The statement above is of particular relevance to the photograph of the gentleman on the left. The Swiss government proceeded to document all traveling salespeople, other itinerants and homeless people in an attempt to curtail their movements and to force them to lead more settled lives. Photographs taken for these identification purposes could later be used for warrant posters if the person strayed from his/her designated area of abode (Warner Marien, p 68).
One of the definitions of the verb “to pose” is “to claim or pretend to be somebody/something”. The very nature of this means that subjects deliver themselves to the camera in a manner that they would like to be seen, whether it is a true rendition of themselves or not. Aspiring middle class people would have their portraits taken with backgrounds depicting sumptuous rooms or surroundings in an effort to relay how far they had brought themselves up in the world.
“… once I feel myself observed by the lens, everything changes: I constitute myself in the process of “posing,” I instantaneously make another body for myself, I transform myself in advance into an image.”
Barthes (1981, p 10)
Subjects have learned to emulate postures and expressions. Children do this in their play copying and teenagers experiment with various seductive expressions in front of the mirror trying to mimic their favourite film star. Adults learn to alter their expressions and body language to fit to conform within the work place. Philippe Halsman developed a strategy when photographing his subjects. He would end the session by asking them to jump. His rationale was that a person cannot control an expression, facial muscles and limb muscles at the same time. During this transient state (the jump) the mask falls and there is a glimmer of the real person (Holschbach p 173).
“Posing is an act that is both active and passive” (Holschbach p 174). Rineke Dijkstra’s series of young prepubescent girls in nightclubs shows how they mimic their popstar idols in poses and gestures. This copycat behaviour also happens on the street. “It is a fundamental mechanism ofintersubjectivity (a shared understanding that helps us to relate one situation to another): in order to be perceived and recognised as a person at all” (Holschbach p 174). Personally, I think a lot of this behaviour is down to consumerism. We are constantly bombarded by images on the internet and glossy magazine advertisements that young women especially turn to in order to determine how to “act”. Fashion photography no longer sells clothes, but sells sex, extravagance, and temperaments, as well as the perfect, ideal (yet impossible) body that every woman is urged to strive for.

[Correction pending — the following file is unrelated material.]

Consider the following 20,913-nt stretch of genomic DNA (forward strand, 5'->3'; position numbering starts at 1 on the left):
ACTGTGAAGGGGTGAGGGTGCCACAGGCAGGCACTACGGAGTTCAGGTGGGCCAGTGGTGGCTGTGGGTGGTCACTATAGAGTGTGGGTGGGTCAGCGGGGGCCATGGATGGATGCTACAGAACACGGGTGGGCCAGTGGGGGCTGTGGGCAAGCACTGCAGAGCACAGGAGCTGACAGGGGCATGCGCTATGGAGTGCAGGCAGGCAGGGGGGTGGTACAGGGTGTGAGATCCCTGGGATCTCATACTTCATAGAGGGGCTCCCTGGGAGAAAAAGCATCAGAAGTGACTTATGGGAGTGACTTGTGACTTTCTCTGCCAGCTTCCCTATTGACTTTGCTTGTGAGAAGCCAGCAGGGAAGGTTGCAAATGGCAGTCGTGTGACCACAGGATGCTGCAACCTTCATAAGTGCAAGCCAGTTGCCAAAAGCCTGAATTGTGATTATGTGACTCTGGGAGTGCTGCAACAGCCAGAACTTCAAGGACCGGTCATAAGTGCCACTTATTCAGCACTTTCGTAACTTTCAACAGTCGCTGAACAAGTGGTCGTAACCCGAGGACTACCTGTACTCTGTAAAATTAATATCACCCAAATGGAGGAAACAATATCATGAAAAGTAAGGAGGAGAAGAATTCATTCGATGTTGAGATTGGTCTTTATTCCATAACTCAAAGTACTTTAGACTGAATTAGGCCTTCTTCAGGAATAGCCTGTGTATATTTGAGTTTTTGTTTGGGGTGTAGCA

With the arrival of handheld cameras, photography moved out into the streets and was no longer hampered by the confines of the studio. “The snapshot came to substitute the staged photograph, the ideal of being natural replacing that of being representative” (Holschbach p 176). A resurgence in the popularity of the studio portrait happened in Africa. Numerous photographers spring to mind here: Malik Sidibe, who photographed young people in their latest nightclub attire in a very minimalist studio space, while Philip Kwame photographed people against elaborately painted backdrops of cityscapes, airports, offices, and exotic locations, sometimes proudly displaying their latest acquisition. The clients’ “poses are emblematic gestures through which the subject associates himself with his surroundings, seeing his ambitions fulfilled in the very photograph” Holschbach p 177).
The studio can be both a site of control but it can also be a place where fictional characters or identities are created. According to Holschbach (p 177) the “playful potential of the pose” only truly comes into being when the photographer engages in self-portraiture, when he/she is alone in the studio, with no observers as can be seen in Cindy Sherman’s works.
Barthes, Roland (1981). Camera Lucida: Reflections on Photography, trans. Richard Howard. New York: Hill and Wang.
Holschbach Susanne (2008) ‘The Pose: Its Troubles and Pleasures’ In: Eskildsen, U; Ebner, F; Kaufmann, B (eds.) Street & Studio An Urban History of Photography. London: Tate Modern